I still have not been able to process all of the information I gained during the three days of conferences. I attended upwards of 25 presentations, but the most fascinating information came from conversations during Tea Breaks, the Gala Dinner at The Carnivore Restaurant (where I may have eaten Ostrich and Crocodile and other meats that I did not ask the name of), and other casual conversations.
After the closing remarks on the 12th, I embarked on a Post-Conference trip to Kericho and the Maasai Mara. Kericho is an area of Kenyan highlands known for its rolling hills carpeted by tea bushes, and the Maasai Mara is one of Kenya's best-known game reserves.
My Post-Conference tour companions included 13 men, most twice my age, from Pakistan, Sri Lanka, Uganda, Rwanda, and Kenya. We were told it would be a three-hour drive to Kericho. Six hours later, we arrived at the Kericho Tea Hotel. That six-hour drive, through rural Kenya, as the light faded, with 13 unfamiliar men, was definitely the most vulnerable and uncertain part of my trip. However, over the following 48 hours, my nickname became “The Queen,” and my once unfamiliar companions became my friends, and key contacts for my future research.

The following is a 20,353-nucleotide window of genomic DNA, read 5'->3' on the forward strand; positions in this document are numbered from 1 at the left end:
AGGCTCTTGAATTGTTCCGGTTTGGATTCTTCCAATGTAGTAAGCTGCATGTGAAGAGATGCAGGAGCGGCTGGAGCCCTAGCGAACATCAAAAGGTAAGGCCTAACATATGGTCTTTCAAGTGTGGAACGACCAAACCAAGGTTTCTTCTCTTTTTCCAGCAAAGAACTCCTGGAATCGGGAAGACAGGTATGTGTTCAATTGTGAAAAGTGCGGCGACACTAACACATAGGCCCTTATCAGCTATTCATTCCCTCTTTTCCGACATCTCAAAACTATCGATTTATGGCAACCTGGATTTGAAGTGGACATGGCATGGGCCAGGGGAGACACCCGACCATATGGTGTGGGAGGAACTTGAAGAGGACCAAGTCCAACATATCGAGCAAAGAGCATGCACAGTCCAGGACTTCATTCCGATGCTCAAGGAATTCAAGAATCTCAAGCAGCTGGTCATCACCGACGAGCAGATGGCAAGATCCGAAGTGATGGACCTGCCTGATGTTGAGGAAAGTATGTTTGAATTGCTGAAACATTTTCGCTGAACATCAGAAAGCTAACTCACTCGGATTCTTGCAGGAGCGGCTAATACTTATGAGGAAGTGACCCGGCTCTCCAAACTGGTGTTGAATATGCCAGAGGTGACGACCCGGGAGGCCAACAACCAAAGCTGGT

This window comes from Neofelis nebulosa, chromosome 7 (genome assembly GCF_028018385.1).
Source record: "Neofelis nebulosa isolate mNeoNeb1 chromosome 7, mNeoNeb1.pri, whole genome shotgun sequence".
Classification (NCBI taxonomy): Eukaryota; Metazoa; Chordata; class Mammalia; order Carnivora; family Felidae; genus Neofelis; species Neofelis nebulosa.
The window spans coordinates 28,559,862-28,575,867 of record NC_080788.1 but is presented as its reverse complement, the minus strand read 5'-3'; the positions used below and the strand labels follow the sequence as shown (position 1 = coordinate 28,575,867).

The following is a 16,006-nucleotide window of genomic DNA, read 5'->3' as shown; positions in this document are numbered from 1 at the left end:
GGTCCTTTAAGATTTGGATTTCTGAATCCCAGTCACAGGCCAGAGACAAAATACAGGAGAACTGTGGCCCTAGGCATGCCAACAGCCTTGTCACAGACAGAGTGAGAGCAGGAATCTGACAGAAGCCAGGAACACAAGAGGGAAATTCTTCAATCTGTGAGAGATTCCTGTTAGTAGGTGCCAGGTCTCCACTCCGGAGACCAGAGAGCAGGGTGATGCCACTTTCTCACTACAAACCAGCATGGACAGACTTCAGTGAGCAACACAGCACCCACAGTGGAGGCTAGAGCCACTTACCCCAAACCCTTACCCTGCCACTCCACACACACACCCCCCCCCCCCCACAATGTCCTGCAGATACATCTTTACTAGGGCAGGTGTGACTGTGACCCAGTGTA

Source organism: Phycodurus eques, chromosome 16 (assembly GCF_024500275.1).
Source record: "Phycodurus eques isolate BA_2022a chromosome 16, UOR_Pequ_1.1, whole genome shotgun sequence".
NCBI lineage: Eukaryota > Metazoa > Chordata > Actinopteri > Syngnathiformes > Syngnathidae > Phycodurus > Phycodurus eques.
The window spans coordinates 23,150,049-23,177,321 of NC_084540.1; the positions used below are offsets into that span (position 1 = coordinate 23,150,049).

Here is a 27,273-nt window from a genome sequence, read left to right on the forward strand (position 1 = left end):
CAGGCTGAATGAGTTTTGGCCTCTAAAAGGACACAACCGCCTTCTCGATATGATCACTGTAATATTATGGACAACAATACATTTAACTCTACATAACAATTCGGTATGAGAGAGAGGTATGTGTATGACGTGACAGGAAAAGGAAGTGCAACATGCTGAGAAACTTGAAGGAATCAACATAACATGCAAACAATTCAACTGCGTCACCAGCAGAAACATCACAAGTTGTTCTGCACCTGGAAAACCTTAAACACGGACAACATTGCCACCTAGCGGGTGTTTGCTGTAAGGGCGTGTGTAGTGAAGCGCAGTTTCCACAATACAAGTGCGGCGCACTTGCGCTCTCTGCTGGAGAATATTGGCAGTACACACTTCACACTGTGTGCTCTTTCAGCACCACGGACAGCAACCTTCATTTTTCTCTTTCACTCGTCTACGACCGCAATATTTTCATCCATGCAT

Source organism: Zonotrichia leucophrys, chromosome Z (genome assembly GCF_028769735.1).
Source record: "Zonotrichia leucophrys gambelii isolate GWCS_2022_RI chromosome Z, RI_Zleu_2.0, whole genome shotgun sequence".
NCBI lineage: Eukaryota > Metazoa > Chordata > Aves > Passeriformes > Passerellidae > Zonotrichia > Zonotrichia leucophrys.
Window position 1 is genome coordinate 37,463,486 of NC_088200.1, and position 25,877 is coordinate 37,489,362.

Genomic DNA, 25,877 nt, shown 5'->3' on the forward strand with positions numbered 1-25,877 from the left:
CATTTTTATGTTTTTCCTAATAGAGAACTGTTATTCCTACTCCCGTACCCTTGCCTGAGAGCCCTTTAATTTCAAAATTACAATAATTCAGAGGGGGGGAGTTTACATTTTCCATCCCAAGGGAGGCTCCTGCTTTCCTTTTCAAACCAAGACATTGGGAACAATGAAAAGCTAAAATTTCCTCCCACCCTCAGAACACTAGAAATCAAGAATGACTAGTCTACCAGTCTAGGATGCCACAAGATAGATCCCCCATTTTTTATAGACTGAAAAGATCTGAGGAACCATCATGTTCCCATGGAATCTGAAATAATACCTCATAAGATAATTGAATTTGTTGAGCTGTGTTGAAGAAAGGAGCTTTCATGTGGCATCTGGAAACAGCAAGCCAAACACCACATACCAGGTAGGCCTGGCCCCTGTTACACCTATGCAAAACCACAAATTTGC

The morning of the 13th, we visited the Toror Tea Factory, and then departed for the Maasai Mara. For the entire five-hour drive, I was looking out the window, and watching the Kenyan countryside. The last two hours were spent on a rocky dirt road, an experience described affectionately by our guide as a ‘massage,' driving past zebra, giraffe, and buffalo.
We eventually arrived at the Kichwa Tembo Tented Camp, and went on an afternoon game drive. We went on another game drive the next morning at 6:30 a.m. Both of those drives were some of the happiest, and most awe-filled moments of my life. On the six-hour drive back to Nairobi, I again was looking out the window, not wanting to miss any part of the country that I was slowly falling in love with.
To wrap up my first week, I went to dinner with a UNC PhD student (gasp!). Gitti had been in Kenya for about a year doing research on ecosystem conservation, and she helped me think through everything that I learned so far, and refocus my goals for my remaining time abroad. After staying the night in an EcoCamp in Karen (about 10 minutes outside of Nairobi) I was ready for week two.